Western brands accused in garment fire
Western garment firms have been accused of hiding behind flimsy safety audits after the latest lethal garment factory fire in South Asia, where poorly paid workers often toil in dangerous conditions.
The night shift at the Tazreen Fashion plant outside the Bangladeshi capital Dhaka was hard at work when the blaze erupted late Saturday, killing 110 employees with many trapped inside unable to escape the flames and smoke.
The fire came after 289 people died in Pakistan’s port city of Karachi in September, in a similar blaze that again highlighted the export garment sector’s dismal safety record.
“Many factory owners either deceive or buy their way to so-called safety compliance which is designed to satisfy overseas buyers keen to get garments at low prices,” said Phil Robertson, Asia deputy director of Human Rights Watch.
“This is another glaring indictment of the failure of the so-called private sector corporate social responsibility model,” he told AFP as Bangladesh held a mass burial on Monday for victims burnt beyond identification.
Tuba Group, which owns the Tazreen plant, said on its website that its factories make clothes for well-known global retail giants including Walmart, Carrefour, IKEA and C&A.
Tuba, which employs nearly 7,000 people, also says it has a certificate of compliance from WRAP (Worldwide Responsible Accredited Production), which promotes safe and ethical manufacturing.
The US-based WRAP, which is often criticised for being industry-funded, denied on Monday that it had certified the Tazreen factory.
State-run safety checks in South Asia are also poor, with Robertson describing them as “a world-class joke” and saying Western chains using the independently owned factories must take direct responsibility for workers.
“The only people who actually believe the labour inspection system does anything are the ministers and officials who have a vested interest in perpetuating the fiction of its effectiveness,” he said.
Bangladesh has emerged as the world’s second-largest clothes exporter with phenomenal growth in the last decade driven by cheap labour, tax breaks and subsidised energy.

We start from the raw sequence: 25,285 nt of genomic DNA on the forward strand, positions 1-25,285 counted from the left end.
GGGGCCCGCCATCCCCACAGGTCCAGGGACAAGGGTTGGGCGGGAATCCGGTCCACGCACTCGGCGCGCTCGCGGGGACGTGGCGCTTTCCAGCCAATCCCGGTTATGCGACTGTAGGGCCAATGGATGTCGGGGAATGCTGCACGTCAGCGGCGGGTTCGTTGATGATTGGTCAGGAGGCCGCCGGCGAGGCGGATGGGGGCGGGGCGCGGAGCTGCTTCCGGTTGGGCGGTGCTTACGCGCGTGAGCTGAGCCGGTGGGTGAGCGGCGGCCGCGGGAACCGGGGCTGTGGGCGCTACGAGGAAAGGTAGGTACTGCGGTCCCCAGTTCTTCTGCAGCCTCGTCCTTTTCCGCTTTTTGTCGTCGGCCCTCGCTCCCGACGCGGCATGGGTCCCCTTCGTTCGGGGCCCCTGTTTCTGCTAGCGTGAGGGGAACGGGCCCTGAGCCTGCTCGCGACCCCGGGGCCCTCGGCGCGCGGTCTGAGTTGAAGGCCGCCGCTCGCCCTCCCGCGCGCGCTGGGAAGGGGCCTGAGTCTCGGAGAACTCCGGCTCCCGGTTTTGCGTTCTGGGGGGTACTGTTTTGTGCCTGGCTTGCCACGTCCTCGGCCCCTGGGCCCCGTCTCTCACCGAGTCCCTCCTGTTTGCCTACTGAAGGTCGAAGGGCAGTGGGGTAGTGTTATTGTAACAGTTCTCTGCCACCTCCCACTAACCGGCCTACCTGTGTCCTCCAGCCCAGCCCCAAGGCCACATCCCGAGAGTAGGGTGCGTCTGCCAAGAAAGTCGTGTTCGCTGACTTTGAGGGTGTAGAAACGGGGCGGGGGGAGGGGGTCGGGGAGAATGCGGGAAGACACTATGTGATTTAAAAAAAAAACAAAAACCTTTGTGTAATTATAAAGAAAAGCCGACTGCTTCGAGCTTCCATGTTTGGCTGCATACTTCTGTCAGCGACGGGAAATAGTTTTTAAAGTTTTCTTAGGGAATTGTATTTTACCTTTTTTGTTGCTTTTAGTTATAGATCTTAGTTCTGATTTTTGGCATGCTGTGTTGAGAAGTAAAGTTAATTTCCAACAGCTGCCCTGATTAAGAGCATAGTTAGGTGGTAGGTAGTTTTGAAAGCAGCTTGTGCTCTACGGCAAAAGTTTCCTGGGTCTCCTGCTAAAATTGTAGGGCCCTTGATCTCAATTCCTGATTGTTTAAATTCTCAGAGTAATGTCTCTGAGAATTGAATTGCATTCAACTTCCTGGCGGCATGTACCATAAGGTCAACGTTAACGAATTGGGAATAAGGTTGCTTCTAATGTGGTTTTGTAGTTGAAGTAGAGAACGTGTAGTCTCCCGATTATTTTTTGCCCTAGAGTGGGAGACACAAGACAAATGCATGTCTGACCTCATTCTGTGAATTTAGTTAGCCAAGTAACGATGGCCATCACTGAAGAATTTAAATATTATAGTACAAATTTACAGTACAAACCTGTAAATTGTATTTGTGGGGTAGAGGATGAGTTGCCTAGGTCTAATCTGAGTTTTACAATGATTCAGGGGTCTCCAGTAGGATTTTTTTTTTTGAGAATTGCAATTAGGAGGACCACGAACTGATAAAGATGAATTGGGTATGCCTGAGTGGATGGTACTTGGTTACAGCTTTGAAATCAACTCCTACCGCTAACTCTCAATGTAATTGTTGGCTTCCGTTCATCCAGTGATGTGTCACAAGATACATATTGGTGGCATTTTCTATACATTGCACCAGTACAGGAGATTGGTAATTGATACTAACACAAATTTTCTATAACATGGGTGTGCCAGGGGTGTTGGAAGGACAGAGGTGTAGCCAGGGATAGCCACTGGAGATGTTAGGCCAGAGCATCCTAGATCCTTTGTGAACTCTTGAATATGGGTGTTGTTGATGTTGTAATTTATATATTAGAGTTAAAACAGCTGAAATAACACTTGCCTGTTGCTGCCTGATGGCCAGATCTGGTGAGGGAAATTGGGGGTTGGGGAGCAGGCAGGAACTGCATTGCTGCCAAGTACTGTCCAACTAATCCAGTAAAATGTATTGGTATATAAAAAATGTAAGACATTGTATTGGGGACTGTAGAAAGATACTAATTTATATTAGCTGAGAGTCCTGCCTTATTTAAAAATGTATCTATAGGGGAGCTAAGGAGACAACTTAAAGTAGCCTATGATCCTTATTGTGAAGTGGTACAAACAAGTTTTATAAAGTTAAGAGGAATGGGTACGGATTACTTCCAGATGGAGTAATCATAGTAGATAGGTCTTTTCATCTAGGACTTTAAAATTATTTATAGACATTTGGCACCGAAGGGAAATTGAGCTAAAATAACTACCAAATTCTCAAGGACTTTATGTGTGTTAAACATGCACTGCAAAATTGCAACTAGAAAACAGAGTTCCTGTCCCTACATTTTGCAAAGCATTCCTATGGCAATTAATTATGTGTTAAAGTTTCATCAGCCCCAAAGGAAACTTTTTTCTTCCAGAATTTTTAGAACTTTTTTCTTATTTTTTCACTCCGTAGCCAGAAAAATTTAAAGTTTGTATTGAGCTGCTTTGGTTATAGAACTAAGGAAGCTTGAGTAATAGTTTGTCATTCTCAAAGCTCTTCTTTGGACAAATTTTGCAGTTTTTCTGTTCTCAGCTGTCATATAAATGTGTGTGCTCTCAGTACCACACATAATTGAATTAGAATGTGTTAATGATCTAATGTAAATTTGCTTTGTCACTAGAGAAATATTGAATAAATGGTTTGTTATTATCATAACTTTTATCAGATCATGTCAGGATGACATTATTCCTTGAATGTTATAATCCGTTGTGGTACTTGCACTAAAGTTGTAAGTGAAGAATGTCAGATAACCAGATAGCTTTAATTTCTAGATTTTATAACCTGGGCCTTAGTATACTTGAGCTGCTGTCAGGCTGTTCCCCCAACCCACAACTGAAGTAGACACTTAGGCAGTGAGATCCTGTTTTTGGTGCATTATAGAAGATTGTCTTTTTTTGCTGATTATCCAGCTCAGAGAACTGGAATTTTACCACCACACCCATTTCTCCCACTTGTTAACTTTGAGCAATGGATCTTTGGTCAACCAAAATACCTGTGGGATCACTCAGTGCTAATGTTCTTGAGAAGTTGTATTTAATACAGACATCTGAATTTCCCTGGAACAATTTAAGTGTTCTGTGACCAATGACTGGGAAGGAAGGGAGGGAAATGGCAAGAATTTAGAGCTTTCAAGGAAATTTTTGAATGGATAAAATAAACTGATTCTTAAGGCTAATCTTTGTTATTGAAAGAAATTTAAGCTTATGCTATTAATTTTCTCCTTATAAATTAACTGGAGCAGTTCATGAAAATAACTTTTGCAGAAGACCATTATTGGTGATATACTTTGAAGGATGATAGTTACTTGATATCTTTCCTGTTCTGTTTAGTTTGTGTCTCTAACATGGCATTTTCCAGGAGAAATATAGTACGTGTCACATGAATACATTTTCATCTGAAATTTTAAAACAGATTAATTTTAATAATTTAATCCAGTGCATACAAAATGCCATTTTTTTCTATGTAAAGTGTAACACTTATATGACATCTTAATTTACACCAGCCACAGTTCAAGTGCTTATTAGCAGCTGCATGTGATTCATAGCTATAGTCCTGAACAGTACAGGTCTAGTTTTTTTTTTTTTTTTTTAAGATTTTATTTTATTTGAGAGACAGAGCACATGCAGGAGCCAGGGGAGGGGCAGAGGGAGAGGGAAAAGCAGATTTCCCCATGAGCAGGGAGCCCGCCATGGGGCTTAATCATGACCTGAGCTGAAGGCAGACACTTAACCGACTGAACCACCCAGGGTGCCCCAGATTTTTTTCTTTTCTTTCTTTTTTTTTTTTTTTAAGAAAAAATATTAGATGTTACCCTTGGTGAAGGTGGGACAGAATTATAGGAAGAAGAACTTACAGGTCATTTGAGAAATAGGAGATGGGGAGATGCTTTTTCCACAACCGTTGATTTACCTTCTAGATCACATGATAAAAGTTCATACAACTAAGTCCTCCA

The sector is the mainstay of the poverty-stricken country’s economy, employing 40 percent of its industrial workforce.
Bangladeshi garment workers, 80 percent of whom are female, earn between 3,000 taka (37 dollars) and 10,000 taka a month for six shifts each week in huge, crowded factories that often stay open around the clock.
Many premises fail to meet basic standards, with common complaints of fire exits being inadequate or locked, stairs blocked, fire-fighting equipment missing, flammable material not stored properly and wiring left exposed.
After the fire in Karachi, Pakistan authorities said they had started a safety overhaul, but workers’ rights campaigners say nothing has changed on the factory floor.
The Karachi fire was caused by an electricity short circuit and a similar problem may have triggered the Bangladesh blaze.
In an effort to tackle the industry’s poor safety record, US-based PVH, which owns Tommy Hilfiger and Calvin Klein, in March signed an agreement with Bangladeshi and international labour rights groups.
The programme supports professional building inspections, training and a regular review of safety issues, but trade unions said it has had limited overall impact on the sector.
“The deal has not made much headway due to non-participation by major brands like Walmart, Gap and Carrefour,” Amirul Haque Amin, head of the National Garment Workers Federation, said.
“The problem is when it comes to workers’ safety, Western retailers mostly offer lip service.”
Europe-based C&A, which had an order for 220,000 sweaters from the Bangladesh factory, and Hong Kong company Li & Fung, another Tazreen client, both expressed their deep condolences at the deaths.
“A major accident raises awareness and then it soon dies out,” warned Salim Newaz, a former Dhaka fire chief who led several rescue operations during factory blazes, told AFP.
“Owners spend very little money on safety, and most of the factories have shoddy electrical wiring. They don’t know how to manage chemicals and very often fabrics and clothes clog up the place, delaying rescues.”
The Ashulia industrial zone, where Tazreen is located, last suffered a major blaze in 2010 when 25 workers died, and the Clean Clothes Campaign rights group has said 500 Bangladeshi garment workers have died in fires since 2006.
“We have become a huge garment exporter in the last decade, but it has come at the expense of workers’ lives,” Babul Akter, the head of Bangladesh Garments and Industrial Workers Federation, said.
With about 4,500 factories, Bangladesh shipped apparel worth more than $19 billion abroad last year, second only to China.
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